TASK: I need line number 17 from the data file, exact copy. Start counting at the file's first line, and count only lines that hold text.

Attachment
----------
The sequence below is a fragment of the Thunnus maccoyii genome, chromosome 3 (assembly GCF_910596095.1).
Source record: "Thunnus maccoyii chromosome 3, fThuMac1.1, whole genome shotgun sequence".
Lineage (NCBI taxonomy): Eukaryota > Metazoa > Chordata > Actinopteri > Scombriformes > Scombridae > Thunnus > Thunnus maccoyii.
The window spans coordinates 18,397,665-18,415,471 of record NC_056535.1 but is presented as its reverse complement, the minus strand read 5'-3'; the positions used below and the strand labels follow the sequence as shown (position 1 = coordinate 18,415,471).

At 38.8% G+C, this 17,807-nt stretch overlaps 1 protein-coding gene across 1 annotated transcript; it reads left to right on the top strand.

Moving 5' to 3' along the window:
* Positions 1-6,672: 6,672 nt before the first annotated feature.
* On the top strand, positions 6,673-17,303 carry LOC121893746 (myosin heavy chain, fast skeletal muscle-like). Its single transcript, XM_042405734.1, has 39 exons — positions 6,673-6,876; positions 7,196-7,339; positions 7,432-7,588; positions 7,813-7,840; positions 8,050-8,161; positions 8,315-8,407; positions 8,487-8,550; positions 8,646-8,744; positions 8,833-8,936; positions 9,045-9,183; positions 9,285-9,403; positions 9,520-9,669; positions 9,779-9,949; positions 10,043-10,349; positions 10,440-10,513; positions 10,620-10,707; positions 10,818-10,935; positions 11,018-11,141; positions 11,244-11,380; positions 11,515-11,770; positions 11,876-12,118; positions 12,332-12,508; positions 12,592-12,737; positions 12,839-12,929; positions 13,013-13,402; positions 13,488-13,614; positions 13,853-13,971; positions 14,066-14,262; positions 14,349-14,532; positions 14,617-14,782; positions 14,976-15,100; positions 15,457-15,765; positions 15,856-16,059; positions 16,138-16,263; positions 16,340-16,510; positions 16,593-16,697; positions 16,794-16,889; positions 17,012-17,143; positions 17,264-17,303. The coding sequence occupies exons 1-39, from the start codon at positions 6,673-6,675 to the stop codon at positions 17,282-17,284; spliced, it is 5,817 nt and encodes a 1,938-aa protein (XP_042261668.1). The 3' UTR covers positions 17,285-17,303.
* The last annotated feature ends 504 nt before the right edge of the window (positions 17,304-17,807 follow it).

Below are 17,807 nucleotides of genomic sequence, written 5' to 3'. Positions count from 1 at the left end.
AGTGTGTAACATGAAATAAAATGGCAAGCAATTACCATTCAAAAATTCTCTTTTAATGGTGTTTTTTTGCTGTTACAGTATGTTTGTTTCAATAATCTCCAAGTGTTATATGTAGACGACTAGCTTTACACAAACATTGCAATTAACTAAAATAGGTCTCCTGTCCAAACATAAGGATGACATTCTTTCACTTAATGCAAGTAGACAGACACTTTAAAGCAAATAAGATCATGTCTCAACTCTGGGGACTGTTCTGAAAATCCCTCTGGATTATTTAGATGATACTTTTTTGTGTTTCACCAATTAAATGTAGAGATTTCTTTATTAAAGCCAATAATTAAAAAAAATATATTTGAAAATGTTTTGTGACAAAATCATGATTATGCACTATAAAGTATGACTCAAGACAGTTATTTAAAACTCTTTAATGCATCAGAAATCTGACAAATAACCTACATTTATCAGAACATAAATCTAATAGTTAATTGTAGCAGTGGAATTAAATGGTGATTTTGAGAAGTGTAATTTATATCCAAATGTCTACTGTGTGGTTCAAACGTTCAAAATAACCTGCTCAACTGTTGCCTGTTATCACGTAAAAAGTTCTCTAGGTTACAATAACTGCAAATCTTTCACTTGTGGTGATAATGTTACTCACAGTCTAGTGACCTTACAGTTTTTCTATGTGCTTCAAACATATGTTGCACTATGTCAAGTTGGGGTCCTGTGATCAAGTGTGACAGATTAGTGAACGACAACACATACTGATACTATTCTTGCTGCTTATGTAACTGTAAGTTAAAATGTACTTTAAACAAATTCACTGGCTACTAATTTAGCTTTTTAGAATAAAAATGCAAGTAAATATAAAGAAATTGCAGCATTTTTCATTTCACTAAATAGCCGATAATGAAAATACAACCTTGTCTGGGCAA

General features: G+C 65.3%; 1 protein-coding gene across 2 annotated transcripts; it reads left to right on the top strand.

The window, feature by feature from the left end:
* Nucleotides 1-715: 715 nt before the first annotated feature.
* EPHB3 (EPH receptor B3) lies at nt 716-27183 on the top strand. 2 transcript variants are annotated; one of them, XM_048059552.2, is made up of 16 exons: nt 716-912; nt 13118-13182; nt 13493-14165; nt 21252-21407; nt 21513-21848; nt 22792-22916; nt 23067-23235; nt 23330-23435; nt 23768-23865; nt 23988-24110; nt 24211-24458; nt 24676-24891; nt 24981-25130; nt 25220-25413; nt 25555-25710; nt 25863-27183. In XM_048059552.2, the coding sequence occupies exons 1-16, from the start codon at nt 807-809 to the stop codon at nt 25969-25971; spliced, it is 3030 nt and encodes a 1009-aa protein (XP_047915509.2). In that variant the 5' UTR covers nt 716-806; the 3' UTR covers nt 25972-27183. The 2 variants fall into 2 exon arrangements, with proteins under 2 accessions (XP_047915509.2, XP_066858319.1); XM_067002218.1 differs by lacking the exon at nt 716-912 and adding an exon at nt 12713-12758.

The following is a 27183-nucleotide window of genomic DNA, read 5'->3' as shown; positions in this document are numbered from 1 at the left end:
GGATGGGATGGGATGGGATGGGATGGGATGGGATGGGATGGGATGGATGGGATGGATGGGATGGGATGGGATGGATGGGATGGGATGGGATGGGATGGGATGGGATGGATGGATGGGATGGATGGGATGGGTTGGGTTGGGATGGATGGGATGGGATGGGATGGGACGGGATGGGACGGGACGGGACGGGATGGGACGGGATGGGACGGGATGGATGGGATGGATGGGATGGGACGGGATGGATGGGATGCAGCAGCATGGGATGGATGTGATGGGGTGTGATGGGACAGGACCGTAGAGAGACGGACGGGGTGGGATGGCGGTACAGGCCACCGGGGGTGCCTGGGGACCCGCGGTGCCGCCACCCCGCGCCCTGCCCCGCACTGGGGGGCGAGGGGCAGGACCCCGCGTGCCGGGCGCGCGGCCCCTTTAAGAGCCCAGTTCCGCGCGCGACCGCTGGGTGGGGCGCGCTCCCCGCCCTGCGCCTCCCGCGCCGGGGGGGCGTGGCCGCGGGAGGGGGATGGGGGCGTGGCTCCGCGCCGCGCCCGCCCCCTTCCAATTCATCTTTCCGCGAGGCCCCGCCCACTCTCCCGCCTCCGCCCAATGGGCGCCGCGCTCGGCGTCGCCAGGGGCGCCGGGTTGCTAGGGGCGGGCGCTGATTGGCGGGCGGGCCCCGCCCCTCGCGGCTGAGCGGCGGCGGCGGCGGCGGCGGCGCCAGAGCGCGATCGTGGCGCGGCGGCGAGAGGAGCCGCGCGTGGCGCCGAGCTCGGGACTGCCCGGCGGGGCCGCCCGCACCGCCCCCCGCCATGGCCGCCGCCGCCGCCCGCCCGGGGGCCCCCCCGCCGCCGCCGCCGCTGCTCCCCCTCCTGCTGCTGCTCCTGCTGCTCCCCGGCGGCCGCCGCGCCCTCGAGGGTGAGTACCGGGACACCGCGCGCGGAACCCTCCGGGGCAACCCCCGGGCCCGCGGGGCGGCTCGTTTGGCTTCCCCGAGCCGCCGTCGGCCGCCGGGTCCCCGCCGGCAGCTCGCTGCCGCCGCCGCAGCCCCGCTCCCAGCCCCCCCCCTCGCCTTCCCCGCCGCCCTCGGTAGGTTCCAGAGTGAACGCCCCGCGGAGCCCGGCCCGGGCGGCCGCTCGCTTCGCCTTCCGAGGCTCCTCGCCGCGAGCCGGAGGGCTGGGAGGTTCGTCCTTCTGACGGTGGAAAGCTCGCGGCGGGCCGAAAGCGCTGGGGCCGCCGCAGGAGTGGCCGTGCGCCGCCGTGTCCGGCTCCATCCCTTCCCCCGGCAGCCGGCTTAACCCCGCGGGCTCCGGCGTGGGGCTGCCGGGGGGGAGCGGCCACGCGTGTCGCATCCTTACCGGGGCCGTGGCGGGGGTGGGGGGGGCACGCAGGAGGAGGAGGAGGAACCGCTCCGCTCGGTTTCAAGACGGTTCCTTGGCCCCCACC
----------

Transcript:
GGATGGGATGGGATGGGATGGGATGGGATGGGATGGGATGGGATGGATGGGATGGATGGGATGGGATGGGATGGATGGGATGGGATGGGATGGGATGGGATGGGATGGATGGATGGGATGGATGGGATGGGTTGGGTTGGGATGGATGGGATGGGATGGGATGGGACGGGATGGGACGGGACGGGACGGGATGGGACGGGATGGGACGGGATGGATGGGATGGATGGGATGGGACGGGATGGATGGGATGCAGCAGCATGGGATGGATGTGATGGGGTGTGATGGGACAGGACCGTAGAGAGACGGACGGGGTGGGATGGCGGTACAGGCCACCGGGGGTGCCTGGGGACCCGCGGTGCCGCCACCCCGCGCCCTGCCCCGCACTGGGGGGCGAGGGGCAGGACCCCGCGTGCCGGGCGCGCGGCCCCTTTAAGAGCCCAGTTCCGCGCGCGACCGCTGGGTGGGGCGCGCTCCCCGCCCTGCGCCTCCCGCGCCGGGGGGGCGTGGCCGCGGGAGGGGGATGGGGGCGTGGCTCCGCGCCGCGCCCGCCCCCTTCCAATTCATCTTTCCGCGAGGCCCCGCCCACTCTCCCGCCTCCGCCCAATGGGCGCCGCGCTCGGCGTCGCCAGGGGCGCCGGGTTGCTAGGGGCGGGCGCTGATTGGCGGGCGGGCCCCGCCCCTCGCGGCTGAGCGGCGGCGGCGGCGGCGGCGGCGCCAGAGCGCGATCGTGGCGCGGCGGCGAGAGGAGCCGCGCGTGGCGCCGAGCTCGGGACTGCCCGGCGGGGCCGCCCGCACCGCCCCCCGCCATGGCCGCCGCCGCCGCCCGCCCGGGGGCCCCCCCGCCGCCGCCGCCGCTGCTCCCCCTCCTGCTGCTGCTCCTGCTGCTCCCCGGCGGCCGCCGCGCCCTCGAGGGTGAGTACCGGGACACCGCGCGCGGAACCCTCCGGGGCAACCCCCGGGCCCGCGGGGCGGCTCGTTTGGCTTCCCCGAGCCGCCGTCGGCCGCCGGGTCCCCGCCGGCAGCTCGCTGCCGCCGCCGCAGCCCCGCTCCCAGCCCCCCCCCTCGCCTTCCCCGCCGCCCTCGGTAGGTTCCAGAGTGAACGCCCCGCGGAGCCCGGCCCGGGCGGCCGCTCGCTTCGCCTTCCGAGGCTCCTCGCCGCGAGCCGGAGGGCTGGGAGGTTCGTCCTTCTGACGGTGGAAAGCTCGCGGCGGGCCGAAAGCGCTGGGGCCGCCGCAGGAGTGGCCGTGCGCCGCCGTGTCCGGCTCCATCCCTTCCCCCGGCAGCCGGCTTAACCCCGCGGGCTCCGGCGTGGGGCTGCCGGGGGGGAGCGGCCACGCGTGTCGCATCCTTACCGGGGCCGTGGCGGGGGTGGGGGGGGCACGCAGGAGGAGGAGGAGGAACCGCTCCGCTCGGTTTCAAGACGGTTCCTTGGCCCCCACC